Here are the week’s main news stories in the world of small business and digital payments:
Banks see Open Banking as a challenge as non-cash payments boom
Many banks remain reluctant to embrace Open Banking via data sharing, ecosystem partnerships and open platforms, with multiple incumbents still being cautious of change. According to Capgemini’s World Payments Report 2019, they perceive Open Banking as a potential challenge when it is really a necessity for improved customer experience and will improve retention in the long-run. The report finds that the transaction volume of non-cash payments is growing rapidly, particularly in developing markets within Asia (32 per cent growth) and Central Europe, Middle East and Africa (19 per cent growth). It is projected to top one trillion non-cash transactions globally by 2022, which equates to a compounded annual growth rate of 14 per cent.
Growth in SMEs looking for finance
Around 5.7 million SMEs are currently searching for finance, according to the latest BVA BDRC’s SME Finance Monitor. Around half of these businesses are looking for growth finance, leaving over 100,000 SMEs looking to access capital to facilitate growth. The majority (80 per cent) of SMEs reported profitability over the last 12 months, with 42 per cent reporting that they used external finance. In addition, half of SMEs plan on growing their business over the next 12 months, compared to just 43 per cent before the 2016 EU referendum, with increasing numbers using external finance to fulfil their business ambitions.
Fintechs to grab $280 billion in payments revenues by 2025
Banks are set to miss out on as much as $280 billion in revenue from their payments operations by 2025, as new start-ups muscle in and more of the business of sending money to individuals and companies becomes instant and free, according to a report form professional services firm Accenture. The global payments business is dominated by banks and this year was worth around $1.5 trillion, according to the report. That is expected to grow to $2 trillion globally by 2025 but banks are likely to lose out on $280 billion, or 15 per cent of their global payments revenues, Accenture estimates.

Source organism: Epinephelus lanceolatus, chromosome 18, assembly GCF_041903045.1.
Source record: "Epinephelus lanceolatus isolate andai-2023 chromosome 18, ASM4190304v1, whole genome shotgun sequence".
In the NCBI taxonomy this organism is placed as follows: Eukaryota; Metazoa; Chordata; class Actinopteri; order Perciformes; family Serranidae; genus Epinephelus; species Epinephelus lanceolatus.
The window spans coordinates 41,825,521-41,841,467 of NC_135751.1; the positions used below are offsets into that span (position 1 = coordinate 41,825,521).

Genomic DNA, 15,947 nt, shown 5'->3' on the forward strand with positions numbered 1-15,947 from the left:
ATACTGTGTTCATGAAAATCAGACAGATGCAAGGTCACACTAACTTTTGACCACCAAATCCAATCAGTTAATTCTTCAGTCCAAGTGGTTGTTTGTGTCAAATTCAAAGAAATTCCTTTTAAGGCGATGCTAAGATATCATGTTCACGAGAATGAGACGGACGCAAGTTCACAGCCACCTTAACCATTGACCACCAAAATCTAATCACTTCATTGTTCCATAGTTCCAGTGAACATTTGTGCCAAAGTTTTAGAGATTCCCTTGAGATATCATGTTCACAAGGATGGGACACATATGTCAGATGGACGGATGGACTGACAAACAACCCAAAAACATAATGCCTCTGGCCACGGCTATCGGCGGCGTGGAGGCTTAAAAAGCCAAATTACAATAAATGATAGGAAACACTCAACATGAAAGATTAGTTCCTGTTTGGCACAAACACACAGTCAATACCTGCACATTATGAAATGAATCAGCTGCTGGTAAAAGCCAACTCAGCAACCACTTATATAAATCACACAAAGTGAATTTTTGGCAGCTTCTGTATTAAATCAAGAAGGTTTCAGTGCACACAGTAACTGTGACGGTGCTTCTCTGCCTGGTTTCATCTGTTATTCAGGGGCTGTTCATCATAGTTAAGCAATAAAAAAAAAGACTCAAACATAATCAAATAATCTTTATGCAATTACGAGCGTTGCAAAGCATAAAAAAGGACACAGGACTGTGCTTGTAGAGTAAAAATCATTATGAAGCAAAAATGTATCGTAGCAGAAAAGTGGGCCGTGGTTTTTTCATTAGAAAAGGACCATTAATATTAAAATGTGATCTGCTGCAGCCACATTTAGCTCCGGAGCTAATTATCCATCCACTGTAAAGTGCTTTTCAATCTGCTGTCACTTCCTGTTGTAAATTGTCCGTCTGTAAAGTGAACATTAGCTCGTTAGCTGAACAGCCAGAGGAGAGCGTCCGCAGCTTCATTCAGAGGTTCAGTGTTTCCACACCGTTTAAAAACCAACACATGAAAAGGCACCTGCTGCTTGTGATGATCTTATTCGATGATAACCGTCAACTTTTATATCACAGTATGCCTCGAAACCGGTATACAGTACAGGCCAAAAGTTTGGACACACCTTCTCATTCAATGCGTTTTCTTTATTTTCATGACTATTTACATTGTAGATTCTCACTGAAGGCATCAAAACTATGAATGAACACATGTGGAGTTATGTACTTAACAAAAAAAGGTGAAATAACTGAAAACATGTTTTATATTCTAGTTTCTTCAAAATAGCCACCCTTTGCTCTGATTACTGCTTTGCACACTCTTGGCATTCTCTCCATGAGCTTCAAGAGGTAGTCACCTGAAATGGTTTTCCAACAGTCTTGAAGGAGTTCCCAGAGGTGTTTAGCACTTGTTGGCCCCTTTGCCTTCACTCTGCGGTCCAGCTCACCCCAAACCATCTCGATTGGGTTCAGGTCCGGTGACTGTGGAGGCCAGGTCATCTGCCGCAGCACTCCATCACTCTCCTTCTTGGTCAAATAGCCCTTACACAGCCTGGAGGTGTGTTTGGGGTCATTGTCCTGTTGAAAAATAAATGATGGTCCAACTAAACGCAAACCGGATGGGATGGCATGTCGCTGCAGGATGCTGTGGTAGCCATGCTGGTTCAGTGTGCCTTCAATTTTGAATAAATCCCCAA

More than half of SMEs unable to fund business ambitions
More than half (52 per cent) of UK SME owners have business ambitions they feel they are unable to fund, alternative finance provider Nucleus Commercial Finance has revealed. Business owners in the capital are struggling the most to match their ambitions, with 61 per cent of London SMEs unable to access funds. Chirag Shah, chief executive, Nucleus Commercial Finance said, it was clear that funding challenges remained that “could see a significant impact on the UK’s economy if SMEs are held back”.
Mastercard partnership aimed at developing blockchain cross-border payments
Mastercard has partnered with R3, the inventor of DLT (Distributed Ledger Technology) to create a platform for frictionless international payments based on blockchain. Mastercard blockchain cross-border payments would also help banks and various financing institutions to provide cost-effective services. Mastercard researching blockchain technology in order to allow banks to provide quicker and more efficient payment services to their clients.
UK SMEs remain confident despite Brexit deadlock
UK SMEs feel broadly confident about their growth prospects, despite the looming challenges of Brexit, according to a new report by payment solution provider Elavon Europe. The study of 865 SMEs across 17 UK cities found that despite the economic uncertainty, 60 per cent of UK SMEs feel positive about growth prospects, with 68 per cent believing there are more opportunities now than 10 years ago. Apart from Brexit, which was the biggest concern voiced by SMEs (51 per cent), the other main challenges include cash flow (39 per cent) and customer retention (24 per cent).
Oxfam brings blockchain-based payments to disaster zones
A new Oxfam-led pilot has opened the door for blockchain and digital payments technology to make their way into disaster zones, in a project the federal government funded with $300,000. The grants, made through the Department of Foreign Affairs and Trade, are aimed at helping the charity and its corporate partner Sempo roll out the pilot program across disaster-torn areas of Vanuatu. Oxfam Pacific Cash and Livelihood head Sandra Hart said the programme, which targeted communities on Efate Island, was designed to reduce the time it takes for financial aid to reach these areas.